Parents ask us questions about cavities all the time. How do I know if my child has a cavity? How do you see them? How do you fix cavities in children? How do I explain cavities to my child? And the list goes on. 

Cavities are one of the most common dental problems and are caused by bacteria creating a hole in a tooth that then can lead to larger and more severe issues.

Dr. Kimberly has a simple way of explaining to kids what cavities are and helps make it clear how important it is to stay on top of regular brushing, flossing, and 6-month visits for your kiddos. Little bugs (bacteria) move in to eat the sugar and food left behind from food and drinks, and if they hang around long enough, they start to eat your child’s tooth as well. Brushing and flossing after every meal will help remove any leftover food particles, sugar, and bacteria so there is nothing for these little bugs to snack on.

When your child comes for his or her 6 month visit, Dr. Kimberly will use a high pressure spray to wash off any bugs that brushing and flossing may have missed.

How do I know if my child has a cavity?

Some cavities are visible to the naked eye. Small cavities can appear as dark spots on the tooth and it’s common for them to form in the grooves and surfaces of the teeth because this is where bacteria can gather and grow. Larger ones may grow to ‘take over’ the whole tooth making the entire tooth dark.

Depending on where the cavity is located, we may only be able to see it when we take an x-ray of your child’s teeth. X-rays help us locate where and how large a cavity is. If the cavity is in between two teeth, it may not be visible otherwise.

little boy eating ice pop

How do you fix a cavity in children?

Dr. Kimberly’s approach to fixing your child’s cavity depends on the size and location of the cavity, and the age of your child. For smaller cavities that are easily accessible, she numbs the area, cleans the cavity out and then uses what we call “tooth paint” or a white filling material to cover the hole, making the tooth look good as new!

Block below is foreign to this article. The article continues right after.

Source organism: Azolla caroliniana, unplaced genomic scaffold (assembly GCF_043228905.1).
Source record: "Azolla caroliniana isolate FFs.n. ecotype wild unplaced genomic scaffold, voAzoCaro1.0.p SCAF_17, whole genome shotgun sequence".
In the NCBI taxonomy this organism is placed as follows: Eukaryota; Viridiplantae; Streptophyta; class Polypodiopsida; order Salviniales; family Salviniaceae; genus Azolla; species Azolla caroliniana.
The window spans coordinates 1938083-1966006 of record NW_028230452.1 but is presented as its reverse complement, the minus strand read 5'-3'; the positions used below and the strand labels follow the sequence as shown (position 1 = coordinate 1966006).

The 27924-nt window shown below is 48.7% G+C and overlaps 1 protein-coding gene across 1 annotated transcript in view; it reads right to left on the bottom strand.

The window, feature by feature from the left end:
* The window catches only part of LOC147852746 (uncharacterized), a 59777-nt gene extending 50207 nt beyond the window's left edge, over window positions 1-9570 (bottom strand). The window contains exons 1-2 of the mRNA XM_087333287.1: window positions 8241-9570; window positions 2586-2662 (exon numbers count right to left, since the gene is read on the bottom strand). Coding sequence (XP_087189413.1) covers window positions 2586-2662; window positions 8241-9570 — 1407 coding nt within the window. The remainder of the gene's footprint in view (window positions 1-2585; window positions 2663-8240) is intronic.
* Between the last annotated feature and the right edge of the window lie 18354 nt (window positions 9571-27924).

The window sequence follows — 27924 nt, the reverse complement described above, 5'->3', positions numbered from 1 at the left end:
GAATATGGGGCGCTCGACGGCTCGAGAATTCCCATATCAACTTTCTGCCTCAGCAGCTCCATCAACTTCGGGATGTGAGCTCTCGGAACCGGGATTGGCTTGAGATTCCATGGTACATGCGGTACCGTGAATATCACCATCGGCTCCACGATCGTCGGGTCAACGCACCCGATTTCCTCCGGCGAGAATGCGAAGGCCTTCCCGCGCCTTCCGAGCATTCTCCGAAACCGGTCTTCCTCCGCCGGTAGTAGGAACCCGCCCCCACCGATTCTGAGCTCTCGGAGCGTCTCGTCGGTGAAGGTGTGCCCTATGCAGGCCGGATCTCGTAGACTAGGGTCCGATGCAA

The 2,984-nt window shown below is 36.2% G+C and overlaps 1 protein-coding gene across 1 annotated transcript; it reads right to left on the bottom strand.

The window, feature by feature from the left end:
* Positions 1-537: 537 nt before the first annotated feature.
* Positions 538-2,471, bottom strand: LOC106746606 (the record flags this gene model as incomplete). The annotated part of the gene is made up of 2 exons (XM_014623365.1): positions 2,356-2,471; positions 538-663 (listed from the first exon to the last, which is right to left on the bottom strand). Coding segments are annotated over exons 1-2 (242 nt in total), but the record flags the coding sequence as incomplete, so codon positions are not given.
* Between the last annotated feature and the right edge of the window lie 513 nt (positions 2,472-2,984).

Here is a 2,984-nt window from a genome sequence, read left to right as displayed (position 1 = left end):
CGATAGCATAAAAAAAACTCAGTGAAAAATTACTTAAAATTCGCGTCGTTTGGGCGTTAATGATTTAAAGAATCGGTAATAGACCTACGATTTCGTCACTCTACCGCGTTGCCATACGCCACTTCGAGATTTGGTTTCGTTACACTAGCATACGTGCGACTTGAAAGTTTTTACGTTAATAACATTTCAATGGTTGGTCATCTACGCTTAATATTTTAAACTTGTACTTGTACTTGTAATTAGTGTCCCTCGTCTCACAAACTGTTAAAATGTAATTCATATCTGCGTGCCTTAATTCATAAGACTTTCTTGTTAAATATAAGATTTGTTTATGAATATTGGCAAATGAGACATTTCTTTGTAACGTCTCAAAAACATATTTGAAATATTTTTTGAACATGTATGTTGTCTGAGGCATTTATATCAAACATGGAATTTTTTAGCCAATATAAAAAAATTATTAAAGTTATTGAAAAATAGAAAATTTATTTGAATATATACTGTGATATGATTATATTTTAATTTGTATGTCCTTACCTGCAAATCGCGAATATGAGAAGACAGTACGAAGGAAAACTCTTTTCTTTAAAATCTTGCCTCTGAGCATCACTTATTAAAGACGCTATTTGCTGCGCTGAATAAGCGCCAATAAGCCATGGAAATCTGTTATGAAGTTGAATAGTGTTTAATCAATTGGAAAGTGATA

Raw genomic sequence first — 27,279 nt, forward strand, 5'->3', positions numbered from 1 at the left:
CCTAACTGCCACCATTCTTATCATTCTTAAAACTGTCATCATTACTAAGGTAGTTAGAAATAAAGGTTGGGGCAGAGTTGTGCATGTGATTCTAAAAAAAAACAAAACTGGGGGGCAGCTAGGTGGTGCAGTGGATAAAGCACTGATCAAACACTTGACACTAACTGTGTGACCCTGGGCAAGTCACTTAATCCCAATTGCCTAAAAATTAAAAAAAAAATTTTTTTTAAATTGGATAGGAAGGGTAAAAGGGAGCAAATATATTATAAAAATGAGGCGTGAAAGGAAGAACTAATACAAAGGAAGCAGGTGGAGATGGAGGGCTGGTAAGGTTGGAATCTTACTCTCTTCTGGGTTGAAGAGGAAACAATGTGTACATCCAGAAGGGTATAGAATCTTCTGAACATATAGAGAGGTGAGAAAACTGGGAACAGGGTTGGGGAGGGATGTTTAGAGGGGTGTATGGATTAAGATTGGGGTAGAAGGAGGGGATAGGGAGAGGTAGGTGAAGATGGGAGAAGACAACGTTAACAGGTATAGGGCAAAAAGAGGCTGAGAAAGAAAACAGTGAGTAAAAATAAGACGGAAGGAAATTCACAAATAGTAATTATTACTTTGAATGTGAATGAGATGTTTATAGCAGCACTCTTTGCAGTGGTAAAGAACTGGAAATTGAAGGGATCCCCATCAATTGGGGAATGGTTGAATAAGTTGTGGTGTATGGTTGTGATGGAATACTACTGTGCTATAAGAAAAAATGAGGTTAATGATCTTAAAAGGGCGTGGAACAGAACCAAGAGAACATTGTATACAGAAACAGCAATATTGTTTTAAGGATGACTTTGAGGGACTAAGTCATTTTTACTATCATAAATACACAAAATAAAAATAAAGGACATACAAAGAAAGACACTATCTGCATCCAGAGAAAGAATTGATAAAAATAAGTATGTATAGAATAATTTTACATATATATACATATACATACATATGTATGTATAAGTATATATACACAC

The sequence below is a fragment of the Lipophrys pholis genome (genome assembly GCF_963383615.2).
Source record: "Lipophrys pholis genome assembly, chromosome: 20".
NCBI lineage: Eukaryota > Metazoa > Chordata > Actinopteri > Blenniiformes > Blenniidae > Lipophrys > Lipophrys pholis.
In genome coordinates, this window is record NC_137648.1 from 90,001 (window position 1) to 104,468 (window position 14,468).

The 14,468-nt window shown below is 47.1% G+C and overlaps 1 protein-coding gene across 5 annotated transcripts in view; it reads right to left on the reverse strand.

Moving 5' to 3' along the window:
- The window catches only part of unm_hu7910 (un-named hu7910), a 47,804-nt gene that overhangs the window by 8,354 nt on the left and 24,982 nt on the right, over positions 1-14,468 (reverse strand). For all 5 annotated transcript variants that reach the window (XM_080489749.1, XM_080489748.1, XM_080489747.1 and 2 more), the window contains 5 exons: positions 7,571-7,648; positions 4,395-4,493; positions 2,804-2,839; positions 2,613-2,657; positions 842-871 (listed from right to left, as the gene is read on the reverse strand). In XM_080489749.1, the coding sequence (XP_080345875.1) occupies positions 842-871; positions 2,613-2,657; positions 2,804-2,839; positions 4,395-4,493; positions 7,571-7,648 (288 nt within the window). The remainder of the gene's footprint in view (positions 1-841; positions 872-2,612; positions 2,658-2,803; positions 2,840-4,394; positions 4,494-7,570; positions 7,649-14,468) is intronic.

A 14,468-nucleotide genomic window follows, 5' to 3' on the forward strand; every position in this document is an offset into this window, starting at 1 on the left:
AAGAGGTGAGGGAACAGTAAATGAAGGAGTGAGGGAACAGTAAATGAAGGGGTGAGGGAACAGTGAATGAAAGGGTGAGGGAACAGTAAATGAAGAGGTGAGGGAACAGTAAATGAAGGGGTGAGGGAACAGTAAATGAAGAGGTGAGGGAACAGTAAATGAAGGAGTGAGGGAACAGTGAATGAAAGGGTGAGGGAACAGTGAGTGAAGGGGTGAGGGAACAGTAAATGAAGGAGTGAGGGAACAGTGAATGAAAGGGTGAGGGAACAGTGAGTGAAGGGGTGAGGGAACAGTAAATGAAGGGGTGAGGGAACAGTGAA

If it’s a bigger cavity, she’ll add a crown. This is necessary when the cavity has eaten away a significant area of the tooth. All of the tooth decay will be removed and the tooth will be filed down so that a cap, or crown, can be bonded over top.

If larger cavities have weakened the tooth structure so much that the tooth cannot be saved, it will need to be removed. Depending on the age of your child and the location of the tooth, Dr. Kimberly may need to add a space maintainer so the adult teeth have room to come in without crowding. If it’s a front tooth, this may not be necessary. For a side or back tooth, it’s important to keep space open for permanent teeth to come in so future orthodontic problems can be avoided.

Smiling girl in a dental clinic for children. Child with a toothy smile during inspection of oral cavity by a dentist

Why is my child getting cavities?

We hear it all the time. You make your child brush their teeth every day but they still get cavities! Sometimes certain kids are more susceptible to forming cavities than others, but there are some things you can do to reduce the chance of having to deal with cavities and fillings.

Be mindful of what your kids are eating and when. It’s not just the dessert after dinner to be aware of. What are they snacking on or sipping throughout the day? Any sugar (or carbs that turn into sugars) that have the chance to sit around in the mouth can create the perfect environment for cavity-forming bacteria.

Limit the sweet drinks, even juice, throughout the day and make sure your kids are brushing and flossing after each meal, or at least twice a day. Depending on how old they are, you may need to brush for them or brush after them to make sure they’ve cleared all of the white fuzzies from every surface. Brush the inside, outside, and tops of every tooth, and do floss. Flossing is especially important in baby teeth because they are so close together and it’s easy for food and germs to get caught between them.

For little ones, it’s good to let them brush their teeth as practice and then for you to brush behind them. If your older kiddos have a good handle on brushing and flossing, check their teeth every few days and maybe go back through for a more thorough job.

The key for kids is to not rush. Remind your child to take their time when brushing so they remove all the sugar bugs.

Don’t forget to bring your kiddos to see Dr. Kimberly every six months. Left untreated cavities can grow causing discomfort, infection, and weaker teeth. Routine cleanings can keep your child’s teeth happy and healthy, and give us the chance to catch cavities before they cause bigger issues.

Give us a call today to set up your next appointment.